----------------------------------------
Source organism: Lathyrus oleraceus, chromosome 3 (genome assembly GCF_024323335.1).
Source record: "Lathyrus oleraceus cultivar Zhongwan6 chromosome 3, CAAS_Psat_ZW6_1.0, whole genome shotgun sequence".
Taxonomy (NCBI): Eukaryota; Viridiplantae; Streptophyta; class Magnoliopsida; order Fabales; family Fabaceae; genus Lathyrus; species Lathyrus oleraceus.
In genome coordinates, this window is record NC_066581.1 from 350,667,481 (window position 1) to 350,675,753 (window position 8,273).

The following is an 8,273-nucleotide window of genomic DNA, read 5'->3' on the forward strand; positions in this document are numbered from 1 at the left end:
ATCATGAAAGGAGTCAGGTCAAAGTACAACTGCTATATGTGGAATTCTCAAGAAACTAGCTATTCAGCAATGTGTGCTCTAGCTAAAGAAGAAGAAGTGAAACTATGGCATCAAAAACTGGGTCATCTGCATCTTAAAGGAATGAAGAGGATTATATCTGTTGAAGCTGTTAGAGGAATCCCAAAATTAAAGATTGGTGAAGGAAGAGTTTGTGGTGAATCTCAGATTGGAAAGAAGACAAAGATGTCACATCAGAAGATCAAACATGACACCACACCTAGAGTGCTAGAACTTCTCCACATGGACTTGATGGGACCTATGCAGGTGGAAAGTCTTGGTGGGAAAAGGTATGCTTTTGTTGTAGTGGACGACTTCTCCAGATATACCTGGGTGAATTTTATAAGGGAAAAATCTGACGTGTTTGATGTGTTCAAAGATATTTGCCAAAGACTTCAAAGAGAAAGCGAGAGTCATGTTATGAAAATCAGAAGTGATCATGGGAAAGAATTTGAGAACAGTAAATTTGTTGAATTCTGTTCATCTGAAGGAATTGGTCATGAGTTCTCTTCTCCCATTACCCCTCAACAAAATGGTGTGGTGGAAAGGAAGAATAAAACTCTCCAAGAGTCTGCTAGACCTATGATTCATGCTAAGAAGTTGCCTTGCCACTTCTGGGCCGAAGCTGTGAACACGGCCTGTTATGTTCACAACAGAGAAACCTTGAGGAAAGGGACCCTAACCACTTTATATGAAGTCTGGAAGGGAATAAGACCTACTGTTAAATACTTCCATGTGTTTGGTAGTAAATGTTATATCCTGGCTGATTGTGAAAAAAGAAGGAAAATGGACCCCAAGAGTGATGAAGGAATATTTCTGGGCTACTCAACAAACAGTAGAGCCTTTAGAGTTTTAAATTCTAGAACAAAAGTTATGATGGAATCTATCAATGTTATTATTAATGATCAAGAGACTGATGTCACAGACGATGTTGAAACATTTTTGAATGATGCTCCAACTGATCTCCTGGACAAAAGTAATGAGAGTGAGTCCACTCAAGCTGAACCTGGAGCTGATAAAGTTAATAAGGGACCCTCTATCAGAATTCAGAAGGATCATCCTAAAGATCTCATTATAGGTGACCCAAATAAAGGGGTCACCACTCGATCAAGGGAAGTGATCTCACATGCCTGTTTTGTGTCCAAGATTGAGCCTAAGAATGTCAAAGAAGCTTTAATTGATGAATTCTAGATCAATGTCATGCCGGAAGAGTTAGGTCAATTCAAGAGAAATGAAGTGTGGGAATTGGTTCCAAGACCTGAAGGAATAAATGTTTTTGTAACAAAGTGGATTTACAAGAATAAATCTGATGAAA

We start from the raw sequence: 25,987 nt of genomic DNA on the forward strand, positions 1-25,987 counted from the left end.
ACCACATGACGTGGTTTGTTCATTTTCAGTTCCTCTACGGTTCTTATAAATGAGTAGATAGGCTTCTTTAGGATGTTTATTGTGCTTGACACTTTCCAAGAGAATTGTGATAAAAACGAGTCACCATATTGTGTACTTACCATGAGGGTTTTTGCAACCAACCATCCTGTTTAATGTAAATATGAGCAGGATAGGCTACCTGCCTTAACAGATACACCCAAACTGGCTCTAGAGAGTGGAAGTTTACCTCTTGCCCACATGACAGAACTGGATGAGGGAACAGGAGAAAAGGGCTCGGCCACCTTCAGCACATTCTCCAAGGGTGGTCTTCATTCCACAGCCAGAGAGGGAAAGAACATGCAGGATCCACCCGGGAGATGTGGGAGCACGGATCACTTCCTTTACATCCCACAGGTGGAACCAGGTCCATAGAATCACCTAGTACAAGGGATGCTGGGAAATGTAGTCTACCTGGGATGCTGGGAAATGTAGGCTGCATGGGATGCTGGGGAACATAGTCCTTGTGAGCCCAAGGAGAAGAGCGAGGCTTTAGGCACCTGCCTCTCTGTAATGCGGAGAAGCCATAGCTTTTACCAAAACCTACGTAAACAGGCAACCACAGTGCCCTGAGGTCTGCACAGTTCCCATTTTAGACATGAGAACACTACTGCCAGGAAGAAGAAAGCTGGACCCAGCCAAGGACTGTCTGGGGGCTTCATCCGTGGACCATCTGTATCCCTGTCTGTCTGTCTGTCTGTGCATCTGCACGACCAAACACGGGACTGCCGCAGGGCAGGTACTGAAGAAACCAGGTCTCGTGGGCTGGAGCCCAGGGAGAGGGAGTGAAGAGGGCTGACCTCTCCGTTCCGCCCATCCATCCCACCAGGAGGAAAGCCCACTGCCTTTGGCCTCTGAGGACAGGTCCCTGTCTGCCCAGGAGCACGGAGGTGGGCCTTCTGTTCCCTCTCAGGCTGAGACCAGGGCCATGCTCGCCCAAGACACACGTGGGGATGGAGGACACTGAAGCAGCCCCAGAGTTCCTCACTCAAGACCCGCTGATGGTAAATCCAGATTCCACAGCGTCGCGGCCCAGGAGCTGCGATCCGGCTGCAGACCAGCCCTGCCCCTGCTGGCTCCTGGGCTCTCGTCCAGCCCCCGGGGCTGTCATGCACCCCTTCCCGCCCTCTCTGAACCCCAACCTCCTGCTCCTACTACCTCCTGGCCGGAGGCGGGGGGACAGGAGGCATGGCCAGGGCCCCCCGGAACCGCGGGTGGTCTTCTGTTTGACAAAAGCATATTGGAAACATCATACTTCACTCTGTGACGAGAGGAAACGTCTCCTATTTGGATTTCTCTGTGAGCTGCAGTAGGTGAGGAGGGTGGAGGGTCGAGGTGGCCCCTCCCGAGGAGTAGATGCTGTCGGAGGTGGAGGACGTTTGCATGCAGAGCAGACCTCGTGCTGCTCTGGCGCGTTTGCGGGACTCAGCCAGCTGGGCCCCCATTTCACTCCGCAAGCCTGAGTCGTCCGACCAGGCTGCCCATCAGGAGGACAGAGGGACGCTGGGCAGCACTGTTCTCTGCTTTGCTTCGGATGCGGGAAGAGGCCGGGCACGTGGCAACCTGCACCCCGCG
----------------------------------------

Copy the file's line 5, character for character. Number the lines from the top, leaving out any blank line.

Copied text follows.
The following is an 8,273-nucleotide window of genomic DNA, read 5'->3' on the forward strand; positions in this document are numbered from 1 at the left end: